Can You Overdose on Xanax?

Can You Overdose on Xanax?  | Harmony Recovery Group

Can You Overdose on Xanax? – Xanax (alprazolam) is a prescription medication indicated for the treatment of anxiety and panic disorder. Because Xanax depresses the central nervous system (CNS), drinking alcohol or consuming another CNS depressant while on Xanax can cause an overdose.

Xanax belongs to the drug class benzodiazepines or benzos. Benzos function by inciting the production of a chemical called gamma-aminobutyric acid (GABA) in the brain. GABA is an inhibitory neurotransmitter that slows down the central nervous system and thereby induces feelings of contentment, relaxation, and euphoria.

Normal Xanax Dosages

Ordinarily, a daily dose of between 0.25 and 0.5 mg is prescribed. Since Xanax enters and exits the body rapidly, Xanax is usually taken in multiple doses throughout the day. When starting a therapeutic regimen, a low dose of Xanax is administered then increased until the desired effect ensues, and thus, a final daily dose can exceed 10 mg.

Lethal Xanax Dosages

A lethal amount of Xanax varies from person to person and depends on multiple factors, including the following:

  • Weight
  • Age
  • How well your body metabolizes Xanax
  • The presence of other conditions, such as of the kidney, liver, or heart
  • The presence of other substances in the system

According to scientific research on rats, the lethal dose of Xanax ranges from 331 to 2171 mg/kg. This fact suggests that a person would have to consume a hundred to a thousand times the usual dose of Xanax to lethally overdose. Nevertheless, overdose is still possible at any dose higher than those prescribed by a physician and generally comes about by other means.

The risk of serious side effects, including overdose, is increased for people over the age of 65. Elderly patients are more sensitive to Xanax’s effect and are generally prescribed smaller doses to prevent adverse reactions.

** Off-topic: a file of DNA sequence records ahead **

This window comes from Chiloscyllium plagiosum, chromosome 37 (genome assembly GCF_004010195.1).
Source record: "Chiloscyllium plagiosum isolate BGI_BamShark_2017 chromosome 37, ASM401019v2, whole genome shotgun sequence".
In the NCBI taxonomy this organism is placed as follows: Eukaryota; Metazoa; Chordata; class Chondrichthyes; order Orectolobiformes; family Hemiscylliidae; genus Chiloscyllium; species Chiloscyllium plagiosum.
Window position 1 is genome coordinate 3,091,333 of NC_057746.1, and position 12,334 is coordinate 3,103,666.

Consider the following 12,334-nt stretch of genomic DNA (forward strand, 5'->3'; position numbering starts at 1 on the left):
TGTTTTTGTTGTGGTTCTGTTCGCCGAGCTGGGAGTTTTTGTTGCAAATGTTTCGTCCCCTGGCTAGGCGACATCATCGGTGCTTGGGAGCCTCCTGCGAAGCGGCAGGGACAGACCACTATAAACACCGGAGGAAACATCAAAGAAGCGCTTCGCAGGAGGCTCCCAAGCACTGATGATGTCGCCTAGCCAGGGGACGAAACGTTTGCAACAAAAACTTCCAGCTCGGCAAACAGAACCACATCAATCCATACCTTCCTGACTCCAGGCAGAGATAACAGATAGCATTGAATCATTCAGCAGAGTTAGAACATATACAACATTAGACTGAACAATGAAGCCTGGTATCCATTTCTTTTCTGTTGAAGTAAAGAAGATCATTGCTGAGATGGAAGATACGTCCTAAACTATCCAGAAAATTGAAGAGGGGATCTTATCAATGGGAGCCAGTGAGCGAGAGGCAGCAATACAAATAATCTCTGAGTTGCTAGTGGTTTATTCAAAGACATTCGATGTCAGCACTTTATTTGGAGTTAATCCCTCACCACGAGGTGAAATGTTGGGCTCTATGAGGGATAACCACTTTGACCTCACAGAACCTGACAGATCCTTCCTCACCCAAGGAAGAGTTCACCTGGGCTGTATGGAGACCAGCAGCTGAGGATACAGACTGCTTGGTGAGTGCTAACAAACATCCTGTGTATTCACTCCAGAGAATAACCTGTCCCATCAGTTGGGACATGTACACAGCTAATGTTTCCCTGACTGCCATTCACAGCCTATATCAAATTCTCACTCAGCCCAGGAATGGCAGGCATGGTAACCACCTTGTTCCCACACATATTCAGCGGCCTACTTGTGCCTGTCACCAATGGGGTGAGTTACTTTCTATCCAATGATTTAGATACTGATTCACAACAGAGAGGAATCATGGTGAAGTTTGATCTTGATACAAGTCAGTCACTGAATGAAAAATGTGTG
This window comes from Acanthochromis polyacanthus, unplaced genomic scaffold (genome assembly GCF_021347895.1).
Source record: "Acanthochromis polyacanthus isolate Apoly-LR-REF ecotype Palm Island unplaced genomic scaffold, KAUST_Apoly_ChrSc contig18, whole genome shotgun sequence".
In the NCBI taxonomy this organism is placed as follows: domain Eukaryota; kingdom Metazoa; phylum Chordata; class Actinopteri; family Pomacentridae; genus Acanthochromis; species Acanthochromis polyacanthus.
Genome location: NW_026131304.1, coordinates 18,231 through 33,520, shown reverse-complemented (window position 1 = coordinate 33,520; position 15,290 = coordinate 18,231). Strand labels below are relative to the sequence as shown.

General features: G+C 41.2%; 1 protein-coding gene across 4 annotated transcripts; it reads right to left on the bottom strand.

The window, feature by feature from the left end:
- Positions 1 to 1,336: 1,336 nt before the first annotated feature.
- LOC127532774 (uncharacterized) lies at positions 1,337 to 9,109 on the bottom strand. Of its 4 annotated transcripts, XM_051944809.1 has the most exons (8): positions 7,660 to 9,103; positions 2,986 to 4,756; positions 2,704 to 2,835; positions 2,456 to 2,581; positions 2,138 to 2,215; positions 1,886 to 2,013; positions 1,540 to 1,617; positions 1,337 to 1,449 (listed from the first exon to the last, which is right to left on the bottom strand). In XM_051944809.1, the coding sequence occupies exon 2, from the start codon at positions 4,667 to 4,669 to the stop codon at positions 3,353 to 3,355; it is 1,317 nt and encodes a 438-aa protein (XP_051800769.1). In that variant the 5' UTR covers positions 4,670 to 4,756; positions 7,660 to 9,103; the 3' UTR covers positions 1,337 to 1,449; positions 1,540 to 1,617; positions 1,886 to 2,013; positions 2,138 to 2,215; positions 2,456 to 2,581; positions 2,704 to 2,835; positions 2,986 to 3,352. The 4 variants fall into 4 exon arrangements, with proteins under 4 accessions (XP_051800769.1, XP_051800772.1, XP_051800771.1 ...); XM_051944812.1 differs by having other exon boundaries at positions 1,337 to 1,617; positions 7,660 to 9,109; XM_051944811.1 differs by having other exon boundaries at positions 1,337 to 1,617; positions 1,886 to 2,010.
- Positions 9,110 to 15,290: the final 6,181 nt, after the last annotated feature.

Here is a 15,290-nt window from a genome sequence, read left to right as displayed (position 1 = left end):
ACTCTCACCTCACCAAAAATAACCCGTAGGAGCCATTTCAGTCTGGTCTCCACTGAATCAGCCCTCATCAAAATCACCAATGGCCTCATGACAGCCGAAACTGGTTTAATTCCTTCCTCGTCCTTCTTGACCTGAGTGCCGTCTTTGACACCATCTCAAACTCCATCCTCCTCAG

Xanax Interactions

Can you overdose on Xanax? | Harmony Recovery Center

Most often, a lethal overdose of Xanax transpires because it interacts with other substances in our system.

After Xanax is ingested, our body rids itself of this foreign substance and does so by breaking it down with enzymes. However, some substances can inhibit the activity of these enzymes, making it very difficult for the body to clear out the Xanax. As such, Xanax concentrations can build up and become toxic, particularly when accompanied by substances with a similar mechanism of action, like opioids or alcohol.

Medications which block the activity of these monooxygenase enzymes include the following:

  • Sedatives
  • Alcohol
  • Some antifungals, such as ketoconazole and itraconazole
  • Opioid painkillers, such as oxycodone and fentanyl
  • Muscle relaxers
  • The antidepressant Serzone (nefazodone)
  • Fluvoxamine, a medication that treats obsessive-compulsive disorder (OCD)
  • Tagamet (cimetidine), a heartburn medication

Common Xanax Side Effects

Like other medications, even low doses of Xanax often cause relatively mild side effects, which include the following:

  • Drowsiness
  • Dizziness
  • Headache
  • Blurred vision
  • Poor sleep patterns

These side effects are typically minor and short-lived, subsiding within a few hours or days following Xanax use. If such side effects occur during a prescribed therapeutic regimen, this does not necessarily indicate an overdose. If these side-effects present intensely and impair daily life, however, your physician will likely decrease the dosage or switch medications altogether.

Signs and Symptoms of a Xanax Overdose

The symptoms of an overdose on Xanax or some other benzo can range from mild to severe, and, in some cases, life-threatening. The majority of severe or fatal Xanax overdoses occur when it is consumed alongside other CNS depressants, such as opioid medications or alcohol.

According to recent data from the Centers for Disease Control and Prevention (CDC), more than 10,500 people died in 2016 from an overdose related to benzos. Considering that medical examiners don’t always report all the drugs found (sometimes just cause of death) that number could be considerably higher, and indeed, has continued to rise sharply over the past few years.